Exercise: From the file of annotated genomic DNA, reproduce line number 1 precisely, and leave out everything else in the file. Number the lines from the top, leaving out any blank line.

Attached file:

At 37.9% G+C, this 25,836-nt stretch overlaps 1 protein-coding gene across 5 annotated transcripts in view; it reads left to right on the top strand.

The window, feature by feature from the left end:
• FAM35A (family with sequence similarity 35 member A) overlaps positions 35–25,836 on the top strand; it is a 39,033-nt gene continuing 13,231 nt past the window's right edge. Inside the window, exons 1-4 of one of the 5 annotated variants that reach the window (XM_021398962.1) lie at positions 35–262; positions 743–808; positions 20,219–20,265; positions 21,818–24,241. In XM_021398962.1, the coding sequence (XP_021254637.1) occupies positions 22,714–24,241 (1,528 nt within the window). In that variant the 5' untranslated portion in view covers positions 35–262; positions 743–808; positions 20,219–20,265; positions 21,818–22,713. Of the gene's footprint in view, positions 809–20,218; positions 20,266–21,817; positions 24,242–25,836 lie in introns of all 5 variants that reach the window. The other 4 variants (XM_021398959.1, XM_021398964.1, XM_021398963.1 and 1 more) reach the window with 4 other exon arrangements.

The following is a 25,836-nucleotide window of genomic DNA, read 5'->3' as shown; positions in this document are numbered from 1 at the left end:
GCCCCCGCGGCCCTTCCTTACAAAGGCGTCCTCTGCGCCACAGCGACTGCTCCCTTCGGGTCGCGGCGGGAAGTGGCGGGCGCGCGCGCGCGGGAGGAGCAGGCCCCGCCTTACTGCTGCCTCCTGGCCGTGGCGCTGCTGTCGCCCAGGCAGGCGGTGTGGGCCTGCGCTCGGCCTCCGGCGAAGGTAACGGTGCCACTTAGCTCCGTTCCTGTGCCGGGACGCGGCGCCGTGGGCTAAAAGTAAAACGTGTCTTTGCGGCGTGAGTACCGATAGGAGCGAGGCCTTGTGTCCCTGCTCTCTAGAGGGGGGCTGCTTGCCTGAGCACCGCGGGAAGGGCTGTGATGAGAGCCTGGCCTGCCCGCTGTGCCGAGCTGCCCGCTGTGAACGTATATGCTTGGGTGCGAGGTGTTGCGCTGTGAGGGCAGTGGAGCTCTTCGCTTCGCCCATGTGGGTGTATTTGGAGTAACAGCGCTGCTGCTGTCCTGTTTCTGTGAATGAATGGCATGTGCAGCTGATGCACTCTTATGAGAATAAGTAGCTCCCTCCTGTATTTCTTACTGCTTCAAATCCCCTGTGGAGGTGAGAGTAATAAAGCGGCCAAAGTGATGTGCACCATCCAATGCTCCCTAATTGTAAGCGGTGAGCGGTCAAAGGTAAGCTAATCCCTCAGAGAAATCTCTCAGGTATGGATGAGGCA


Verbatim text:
At 37.9% G+C, this 25,836-nt stretch overlaps 1 protein-coding gene across 5 annotated transcripts in view; it reads left to right on the top strand.